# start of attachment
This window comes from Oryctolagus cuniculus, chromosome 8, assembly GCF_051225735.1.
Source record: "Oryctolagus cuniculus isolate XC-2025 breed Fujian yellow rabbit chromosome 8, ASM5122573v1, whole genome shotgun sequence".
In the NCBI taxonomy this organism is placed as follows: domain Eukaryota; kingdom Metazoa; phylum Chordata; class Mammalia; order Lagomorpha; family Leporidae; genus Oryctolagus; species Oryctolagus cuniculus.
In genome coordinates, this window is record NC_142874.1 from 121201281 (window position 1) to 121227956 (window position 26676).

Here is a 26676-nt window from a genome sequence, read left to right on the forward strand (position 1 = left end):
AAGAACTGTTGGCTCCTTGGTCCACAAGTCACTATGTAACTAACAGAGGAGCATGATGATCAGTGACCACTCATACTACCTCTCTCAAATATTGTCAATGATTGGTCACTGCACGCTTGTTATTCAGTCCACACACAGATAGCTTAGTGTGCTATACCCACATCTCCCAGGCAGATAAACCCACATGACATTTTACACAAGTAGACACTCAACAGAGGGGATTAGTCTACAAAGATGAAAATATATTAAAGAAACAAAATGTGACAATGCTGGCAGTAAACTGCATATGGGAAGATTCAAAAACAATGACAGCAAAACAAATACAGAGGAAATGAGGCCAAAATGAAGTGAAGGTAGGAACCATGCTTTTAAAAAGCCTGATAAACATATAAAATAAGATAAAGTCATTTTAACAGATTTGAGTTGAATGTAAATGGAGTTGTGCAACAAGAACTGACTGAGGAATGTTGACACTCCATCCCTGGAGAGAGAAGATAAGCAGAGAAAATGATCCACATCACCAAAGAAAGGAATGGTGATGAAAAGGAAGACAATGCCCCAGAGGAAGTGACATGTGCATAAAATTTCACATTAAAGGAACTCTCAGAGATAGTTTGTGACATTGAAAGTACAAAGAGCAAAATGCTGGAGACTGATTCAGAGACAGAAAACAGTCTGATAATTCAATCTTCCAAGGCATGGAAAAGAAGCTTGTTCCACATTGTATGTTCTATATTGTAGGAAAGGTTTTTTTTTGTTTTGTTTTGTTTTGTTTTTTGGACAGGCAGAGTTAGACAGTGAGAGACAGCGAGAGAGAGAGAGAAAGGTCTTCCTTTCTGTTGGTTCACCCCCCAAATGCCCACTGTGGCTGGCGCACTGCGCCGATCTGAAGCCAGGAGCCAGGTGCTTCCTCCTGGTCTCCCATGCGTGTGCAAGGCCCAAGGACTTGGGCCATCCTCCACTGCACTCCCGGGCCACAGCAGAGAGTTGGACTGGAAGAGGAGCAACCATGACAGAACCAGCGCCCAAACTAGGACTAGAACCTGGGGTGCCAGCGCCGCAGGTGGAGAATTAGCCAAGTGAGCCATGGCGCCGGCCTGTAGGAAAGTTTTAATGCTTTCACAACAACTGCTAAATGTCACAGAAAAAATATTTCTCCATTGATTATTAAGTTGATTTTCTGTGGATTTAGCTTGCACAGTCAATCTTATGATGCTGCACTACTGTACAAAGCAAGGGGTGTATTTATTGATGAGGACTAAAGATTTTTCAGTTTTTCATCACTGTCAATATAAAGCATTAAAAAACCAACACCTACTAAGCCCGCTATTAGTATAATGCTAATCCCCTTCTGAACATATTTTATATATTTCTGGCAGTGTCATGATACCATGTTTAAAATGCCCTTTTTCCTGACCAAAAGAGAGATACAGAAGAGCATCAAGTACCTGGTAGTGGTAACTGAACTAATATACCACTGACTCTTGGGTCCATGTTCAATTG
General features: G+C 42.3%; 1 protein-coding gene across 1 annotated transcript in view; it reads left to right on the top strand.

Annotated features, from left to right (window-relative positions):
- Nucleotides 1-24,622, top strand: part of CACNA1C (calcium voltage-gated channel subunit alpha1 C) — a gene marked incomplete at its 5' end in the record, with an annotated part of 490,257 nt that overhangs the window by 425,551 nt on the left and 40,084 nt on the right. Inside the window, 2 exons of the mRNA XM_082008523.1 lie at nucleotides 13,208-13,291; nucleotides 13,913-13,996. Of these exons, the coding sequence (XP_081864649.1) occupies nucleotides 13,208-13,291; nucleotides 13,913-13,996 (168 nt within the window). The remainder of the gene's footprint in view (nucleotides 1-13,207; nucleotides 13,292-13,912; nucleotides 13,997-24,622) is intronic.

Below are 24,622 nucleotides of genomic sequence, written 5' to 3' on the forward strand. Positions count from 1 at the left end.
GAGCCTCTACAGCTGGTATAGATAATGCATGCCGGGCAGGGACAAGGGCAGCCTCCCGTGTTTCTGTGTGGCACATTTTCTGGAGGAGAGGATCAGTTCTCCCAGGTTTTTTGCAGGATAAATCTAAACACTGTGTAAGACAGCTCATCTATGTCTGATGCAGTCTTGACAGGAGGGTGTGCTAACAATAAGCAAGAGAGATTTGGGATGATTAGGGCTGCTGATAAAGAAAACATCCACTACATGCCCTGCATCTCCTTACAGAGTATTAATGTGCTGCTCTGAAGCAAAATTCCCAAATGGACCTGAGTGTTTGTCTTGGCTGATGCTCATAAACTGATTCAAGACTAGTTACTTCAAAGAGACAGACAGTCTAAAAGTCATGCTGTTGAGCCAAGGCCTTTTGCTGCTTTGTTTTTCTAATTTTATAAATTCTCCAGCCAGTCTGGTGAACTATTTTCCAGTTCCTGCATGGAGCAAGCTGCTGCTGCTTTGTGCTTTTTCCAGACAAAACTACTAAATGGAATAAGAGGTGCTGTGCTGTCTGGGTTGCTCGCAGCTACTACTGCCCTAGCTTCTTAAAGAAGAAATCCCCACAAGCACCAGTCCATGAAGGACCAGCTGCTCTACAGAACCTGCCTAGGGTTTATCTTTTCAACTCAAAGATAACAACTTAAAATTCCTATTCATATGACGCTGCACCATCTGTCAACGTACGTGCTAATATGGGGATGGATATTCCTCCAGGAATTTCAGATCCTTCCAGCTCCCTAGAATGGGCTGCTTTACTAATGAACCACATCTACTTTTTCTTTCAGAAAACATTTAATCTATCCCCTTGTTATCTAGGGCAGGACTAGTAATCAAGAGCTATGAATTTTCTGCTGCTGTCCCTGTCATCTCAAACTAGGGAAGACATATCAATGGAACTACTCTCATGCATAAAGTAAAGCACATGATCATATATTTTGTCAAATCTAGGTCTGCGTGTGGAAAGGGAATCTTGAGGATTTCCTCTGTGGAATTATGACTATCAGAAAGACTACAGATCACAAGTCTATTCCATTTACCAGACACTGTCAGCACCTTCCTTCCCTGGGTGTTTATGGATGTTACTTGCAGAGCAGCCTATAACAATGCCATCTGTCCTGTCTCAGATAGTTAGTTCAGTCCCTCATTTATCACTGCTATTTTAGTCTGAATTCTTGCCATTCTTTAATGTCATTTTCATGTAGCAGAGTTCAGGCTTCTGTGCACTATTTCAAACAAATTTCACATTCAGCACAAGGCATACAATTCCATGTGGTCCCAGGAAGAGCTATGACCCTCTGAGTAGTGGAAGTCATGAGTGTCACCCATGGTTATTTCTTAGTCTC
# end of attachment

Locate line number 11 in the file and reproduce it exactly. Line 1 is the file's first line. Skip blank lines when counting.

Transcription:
GAGCCTCTACAGCTGGTATAGATAATGCATGCCGGGCAGGGACAAGGGCAGCCTCCCGTGTTTCTGTGTGGCACATTTTCTGGAGGAGAGGATCAGTTCTCCCAGGTTTTTTGCAGGATAAATCTAAACACTGTGTAAGACAGCTCATCTATGTCTGATGCAGTCTTGACAGGAGGGTGTGCTAACAATAAGCAAGAGAGATTTGGGATGATTAGGGCTGCTGATAAAGAAAACATCCACTACATGCCCTGCATCTCCTTACAGAGTATTAATGTGCTGCTCTGAAGCAAAATTCCCAAATGGACCTGAGTGTTTGTCTTGGCTGATGCTCATAAACTGATTCAAGACTAGTTACTTCAAAGAGACAGACAGTCTAAAAGTCATGCTGTTGAGCCAAGGCCTTTTGCTGCTTTGTTTTTCTAATTTTATAAATTCTCCAGCCAGTCTGGTGAACTATTTTCCAGTTCCTGCATGGAGCAAGCTGCTGCTGCTTTGTGCTTTTTCCAGACAAAACTACTAAATGGAATAAGAGGTGCTGTGCTGTCTGGGTTGCTCGCAGCTACTACTGCCCTAGCTTCTTAAAGAAGAAATCCCCACAAGCACCAGTCCATGAAGGACCAGCTGCTCTACAGAACCTGCCTAGGGTTTATCTTTTCAACTCAAAGATAACAACTTAAAATTCCTATTCATATGACGCTGCACCATCTGTCAACGTACGTGCTAATATGGGGATGGATATTCCTCCAGGAATTTCAGATCCTTCCAGCTCCCTAGAATGGGCTGCTTTACTAATGAACCACATCTACTTTTTCTTTCAGAAAACATTTAATCTATCCCCTTGTTATCTAGGGCAGGACTAGTAATCAAGAGCTATGAATTTTCTGCTGCTGTCCCTGTCATCTCAAACTAGGGAAGACATATCAATGGAACTACTCTCATGCATAAAGTAAAGCACATGATCATATATTTTGTCAAATCTAGGTCTGCGTGTGGAAAGGGAATCTTGAGGATTTCCTCTGTGGAATTATGACTATCAGAAAGACTACAGATCACAAGTCTATTCCATTTACCAGACACTGTCAGCACCTTCCTTCCCTGGGTGTTTATGGATGTTACTTGCAGAGCAGCCTATAACAATGCCATCTGTCCTGTCTCAGATAGTTAGTTCAGTCCCTCATTTATCACTGCTATTTTAGTCTGAATTCTTGCCATTCTTTAATGTCATTTTCATGTAGCAGAGTTCAGGCTTCTGTGCACTATTTCAAACAAATTTCACATTCAGCACAAGGCATACAATTCCATGTGGTCCCAGGAAGAGCTATGACCCTCTGAGTAGTGGAAGTCATGAGTGTCACCCATGGTTATTTCTTAGTCTC